I guess Joe is another one of those flip-flopping politicians.
During his 2006 reelection campaign, Lieberman emphasized that he would support Democratic candidates in 2008. "I want Democrats to be back in the majority in Washington and elect a Democratic president in 2008," he said during a televised debate in July.

Happy Birthday Beethoven

Telecast March 22, 1952 from Carnegie Hall, New York City.

Ok, so this was the date he was baptized....his actual birth date is not known.

Republican Presidential Candidates

Is there any conservative website out there that makes a convincing argument for electing any of these Republican bozos?

It seems like Mitt Romney might be the least nutty of the group if you leave out the fact of his nutty religious beliefs and that he has "flip-flopped" on just about everyone of his political positions he has held in the past. Mitt claims he hasn't flip flopped, so I guess that makes him a liar as well.

Maybe John McCain would have had a chance at the nomination if he hadn't become such a huge Bush ass kisser, but then again he also holds a position on immigration that conservatives just cannot support. He's also really, really old.

How about Rudy? It's unlikely that the fast talking New York City boy would be electable after all his moral positions have been shown to the voters. But then again, 9/11 has worked in the past. Will the rubes fall for it again?

Fred Thompson might be a viable candidate if only he could keep the voters (and himself) awake long enough to listen to him. Maybe if they played that "Law and Order" ching chung sound everytime he appears it would keep people awake.

That leaves Mike Huckabee. What is there to say about Pastor Huckabee? He's a likeable sort of guy. Doesn't seem to be mad at anyone. The fundamentalists seem to like him. He likes subservient women. Doesn't mind tax increases either. Too bad no one is willing to fund his campaign.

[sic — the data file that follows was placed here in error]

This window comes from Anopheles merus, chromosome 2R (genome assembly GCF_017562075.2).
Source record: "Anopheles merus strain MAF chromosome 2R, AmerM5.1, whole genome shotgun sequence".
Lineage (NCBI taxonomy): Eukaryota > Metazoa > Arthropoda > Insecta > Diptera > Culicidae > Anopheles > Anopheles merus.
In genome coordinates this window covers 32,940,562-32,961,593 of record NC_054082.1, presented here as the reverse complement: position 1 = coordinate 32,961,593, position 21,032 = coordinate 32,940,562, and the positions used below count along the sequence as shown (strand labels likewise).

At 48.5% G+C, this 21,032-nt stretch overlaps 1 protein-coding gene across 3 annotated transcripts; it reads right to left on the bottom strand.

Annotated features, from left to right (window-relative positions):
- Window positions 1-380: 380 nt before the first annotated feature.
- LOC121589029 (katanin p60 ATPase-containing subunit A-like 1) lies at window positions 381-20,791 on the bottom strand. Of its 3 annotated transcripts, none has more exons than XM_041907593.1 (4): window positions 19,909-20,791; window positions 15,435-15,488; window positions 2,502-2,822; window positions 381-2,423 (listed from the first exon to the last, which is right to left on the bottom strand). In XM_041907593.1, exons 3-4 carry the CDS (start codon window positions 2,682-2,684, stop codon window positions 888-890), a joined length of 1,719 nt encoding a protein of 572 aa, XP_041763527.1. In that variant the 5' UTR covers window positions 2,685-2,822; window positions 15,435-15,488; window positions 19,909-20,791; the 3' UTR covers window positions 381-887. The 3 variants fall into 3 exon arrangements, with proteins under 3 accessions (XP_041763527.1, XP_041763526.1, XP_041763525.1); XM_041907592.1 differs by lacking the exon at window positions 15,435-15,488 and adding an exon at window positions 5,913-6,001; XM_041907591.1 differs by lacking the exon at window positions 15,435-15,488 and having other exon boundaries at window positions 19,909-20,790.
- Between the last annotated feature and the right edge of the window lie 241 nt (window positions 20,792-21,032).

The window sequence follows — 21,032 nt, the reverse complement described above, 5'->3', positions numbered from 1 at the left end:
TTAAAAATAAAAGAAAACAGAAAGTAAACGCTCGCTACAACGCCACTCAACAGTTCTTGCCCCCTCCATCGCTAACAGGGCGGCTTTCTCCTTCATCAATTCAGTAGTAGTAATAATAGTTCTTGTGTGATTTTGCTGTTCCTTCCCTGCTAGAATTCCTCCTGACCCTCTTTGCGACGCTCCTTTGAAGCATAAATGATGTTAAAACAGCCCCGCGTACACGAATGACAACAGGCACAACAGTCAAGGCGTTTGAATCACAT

Snow - Are We Dazed Yet?

About 12-15 in. of snow fell at my place yesterday. The driveway was shoveled twice -took 2 hours each time. News reports claim we are "dazed" by the snowstorm. Sorry, a foot of snow around here will not daze anyone.

Pictures to follow soon.

Sunday, December 16, 2007

Champlain Bridge - Replace or Repair?

A picture of the bridge I took some time ago. In the foreground are the ruins of Ft. St. Frederic.

An article in this mornings Plattsburgh Press Republican concerns one of the most beautiful bridges in the North Country - the Champlain Bridge in Crown Point, NY. The bridge was built in 1929 and historic preservation experts want it preserved. So do I. This was the first bridge in the USA to use the continuous-truss style of construction.

Although architects and historic preservation experts want to preserve the bridge, comments by a local politician should be of concern.
Supervisor Ronald Jackson (R-Essex) said the Champlain Bridge is in poor condition now, with expansion rollers seized and holes in the steel.

"We should encourage New York DOT to speed up the process so we can get around to replacing that bridge."

Mr. Jackson pointed out the replacement of the bridge is likely to end up in the courts. It sounds like Mr. Jackson may be in favor of replacing this beautiful bridge with the standard flat bridge that is so common today. Lucky for us, the State of Vermont has some say in what will happen also. Vermonters are into preserving history.
Professor Robert McCullough is a consultant to the Vermont Agency of Transportation's Historic Bridge Program. He teaches historic preservation at the University of Vermont.

"We have a program (in Vermont) to maintain and rehabilitate our bridges," McCullough said. "We want to look at the historic importance of the Champlain Bridge. It's the first of its type in the country."

It would be a sad state of affairs if this bridge were not preserved given its location right next to the ruins of the British and French forts that were so important during the 18th century.